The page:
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Energy

4 Case Studies on the Benefits of Solar Energy

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Demand for solar energy is growing at a surprising rate. New figures from SolarPower Europe show that solar energy production has risen 50% since the summer of 2016.

However, many people are still skeptical of the benefits of solar energy.Does it actually make a significant reduction in our carbon footprint? Is it actually cost-effective for the company over the long-run?


A number of case studies have been conducted, which indicate solar energy can be enormously beneficial. Here are some of the most compelling studies on the subject.

1.     Boulder Nissan

When you think of companies that leverage solar power, car dealerships probably aren’t the first ones that come to mind. However, Boulder Nissan is highly committed to promoting green energy. They worked with Independent Power Systems to setup a number of solar cells. Here were the results:

  • Boulder Nissan has reduced coal generated electricity by 65%.
  • They are on track to run on 100% renewable energy within the next 13 years.
  • Boulder Nissan reduced CO2 emissions by 416,000 lbs. within the first year after installing their solar panels.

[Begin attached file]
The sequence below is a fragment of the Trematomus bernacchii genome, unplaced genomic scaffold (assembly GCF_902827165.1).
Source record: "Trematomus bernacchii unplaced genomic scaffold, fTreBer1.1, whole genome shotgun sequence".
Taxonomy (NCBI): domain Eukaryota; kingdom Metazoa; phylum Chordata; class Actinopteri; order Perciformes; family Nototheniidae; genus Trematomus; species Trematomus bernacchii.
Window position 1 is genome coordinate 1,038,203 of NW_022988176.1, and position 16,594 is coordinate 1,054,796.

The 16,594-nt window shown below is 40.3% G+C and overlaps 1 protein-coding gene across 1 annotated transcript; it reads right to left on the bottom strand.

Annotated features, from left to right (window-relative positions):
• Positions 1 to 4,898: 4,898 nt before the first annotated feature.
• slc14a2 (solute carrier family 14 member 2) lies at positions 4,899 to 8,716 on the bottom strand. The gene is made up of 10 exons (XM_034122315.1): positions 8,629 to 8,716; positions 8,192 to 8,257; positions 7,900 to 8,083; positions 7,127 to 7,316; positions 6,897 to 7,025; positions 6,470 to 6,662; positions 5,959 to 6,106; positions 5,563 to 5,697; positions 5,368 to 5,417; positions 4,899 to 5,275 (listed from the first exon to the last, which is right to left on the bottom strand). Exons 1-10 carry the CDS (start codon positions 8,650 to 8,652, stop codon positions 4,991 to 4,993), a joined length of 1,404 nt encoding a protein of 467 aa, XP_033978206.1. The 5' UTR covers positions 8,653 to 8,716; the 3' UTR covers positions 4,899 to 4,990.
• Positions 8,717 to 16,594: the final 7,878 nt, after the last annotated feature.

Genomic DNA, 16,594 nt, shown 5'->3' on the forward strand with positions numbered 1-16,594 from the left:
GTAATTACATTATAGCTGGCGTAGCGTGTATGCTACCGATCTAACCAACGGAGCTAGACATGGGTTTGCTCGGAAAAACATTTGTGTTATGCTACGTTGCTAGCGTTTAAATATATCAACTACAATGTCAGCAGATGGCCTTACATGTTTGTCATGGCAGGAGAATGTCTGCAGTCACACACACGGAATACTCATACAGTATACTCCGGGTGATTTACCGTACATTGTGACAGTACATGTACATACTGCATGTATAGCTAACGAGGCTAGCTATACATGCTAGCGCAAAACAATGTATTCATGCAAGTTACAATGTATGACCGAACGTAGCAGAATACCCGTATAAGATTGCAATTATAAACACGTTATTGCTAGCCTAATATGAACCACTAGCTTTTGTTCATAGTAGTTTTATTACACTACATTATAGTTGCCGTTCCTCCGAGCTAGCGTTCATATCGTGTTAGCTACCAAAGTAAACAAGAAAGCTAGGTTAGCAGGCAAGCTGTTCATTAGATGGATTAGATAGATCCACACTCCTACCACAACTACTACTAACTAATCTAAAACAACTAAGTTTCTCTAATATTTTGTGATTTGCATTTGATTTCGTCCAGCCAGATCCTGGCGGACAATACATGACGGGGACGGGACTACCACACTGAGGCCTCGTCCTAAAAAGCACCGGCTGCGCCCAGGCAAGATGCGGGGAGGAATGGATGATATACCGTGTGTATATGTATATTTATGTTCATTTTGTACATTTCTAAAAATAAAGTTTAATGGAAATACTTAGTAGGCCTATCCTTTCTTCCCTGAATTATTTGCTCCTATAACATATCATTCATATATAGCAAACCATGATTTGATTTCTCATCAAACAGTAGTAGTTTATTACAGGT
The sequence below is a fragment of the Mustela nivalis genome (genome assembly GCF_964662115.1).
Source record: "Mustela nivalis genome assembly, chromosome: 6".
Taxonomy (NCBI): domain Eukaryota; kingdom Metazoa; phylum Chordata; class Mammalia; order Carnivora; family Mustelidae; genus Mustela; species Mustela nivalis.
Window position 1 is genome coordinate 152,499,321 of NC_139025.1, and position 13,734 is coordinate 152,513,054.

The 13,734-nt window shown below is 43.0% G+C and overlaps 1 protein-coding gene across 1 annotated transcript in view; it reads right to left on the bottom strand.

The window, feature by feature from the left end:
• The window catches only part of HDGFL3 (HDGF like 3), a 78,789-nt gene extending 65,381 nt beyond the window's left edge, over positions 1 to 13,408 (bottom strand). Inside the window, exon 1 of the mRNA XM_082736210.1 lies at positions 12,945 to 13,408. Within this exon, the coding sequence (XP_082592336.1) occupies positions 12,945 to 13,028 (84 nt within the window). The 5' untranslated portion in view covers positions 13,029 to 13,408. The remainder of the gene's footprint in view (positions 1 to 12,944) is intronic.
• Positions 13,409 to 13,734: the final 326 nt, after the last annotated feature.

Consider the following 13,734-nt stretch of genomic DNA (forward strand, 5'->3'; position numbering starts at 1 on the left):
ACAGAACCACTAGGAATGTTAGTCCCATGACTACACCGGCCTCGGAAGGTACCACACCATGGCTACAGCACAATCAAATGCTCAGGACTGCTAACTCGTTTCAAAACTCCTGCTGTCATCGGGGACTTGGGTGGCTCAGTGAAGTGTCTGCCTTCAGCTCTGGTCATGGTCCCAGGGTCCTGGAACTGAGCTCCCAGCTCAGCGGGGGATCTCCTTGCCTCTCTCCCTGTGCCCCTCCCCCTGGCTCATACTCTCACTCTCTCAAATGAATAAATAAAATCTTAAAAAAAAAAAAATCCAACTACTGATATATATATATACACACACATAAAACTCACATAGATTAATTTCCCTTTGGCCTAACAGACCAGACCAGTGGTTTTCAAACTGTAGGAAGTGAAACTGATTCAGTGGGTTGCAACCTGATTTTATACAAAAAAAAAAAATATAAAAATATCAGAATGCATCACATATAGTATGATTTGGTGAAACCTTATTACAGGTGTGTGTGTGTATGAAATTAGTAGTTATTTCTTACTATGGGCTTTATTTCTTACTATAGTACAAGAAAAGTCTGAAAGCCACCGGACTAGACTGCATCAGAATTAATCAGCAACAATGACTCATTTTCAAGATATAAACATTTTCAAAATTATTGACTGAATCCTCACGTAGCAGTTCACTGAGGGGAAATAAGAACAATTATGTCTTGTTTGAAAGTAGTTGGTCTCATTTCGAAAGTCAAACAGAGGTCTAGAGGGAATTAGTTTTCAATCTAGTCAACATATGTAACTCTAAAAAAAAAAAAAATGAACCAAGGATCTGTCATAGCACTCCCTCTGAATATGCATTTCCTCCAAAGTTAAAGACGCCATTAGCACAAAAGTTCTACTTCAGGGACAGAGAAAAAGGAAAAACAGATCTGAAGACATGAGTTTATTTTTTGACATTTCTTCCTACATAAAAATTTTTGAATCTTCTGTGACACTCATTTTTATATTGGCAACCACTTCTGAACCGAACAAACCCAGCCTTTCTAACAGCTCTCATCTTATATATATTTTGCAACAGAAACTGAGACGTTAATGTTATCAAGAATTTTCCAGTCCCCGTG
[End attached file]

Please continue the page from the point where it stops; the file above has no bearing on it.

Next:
This is one of the most impressive solar energy case studies a small business has published in recent years. It shows that even small companies in rural communities can make a major difference by adapting solar energy.

2.     Valley Electric Association

In 2015, the Valley Electric Association (VEA) created an 80-acre solar garden. Before retiring from the legislature, U.S. Senate Minority Leader Harry Reid praised the new project as a way to make the state more energy dependent and reduce our carbon footprint.


“This facility will provide its customers with the opportunity to purchase 100 percent of their electricity from clean energy produced in Nevada,” Reid told reporters with the Pahrump Valley Times. “That’s a step forward for the Silver State, but it also proves that utilities can work with customers to provide clean renewable energy that they demand.”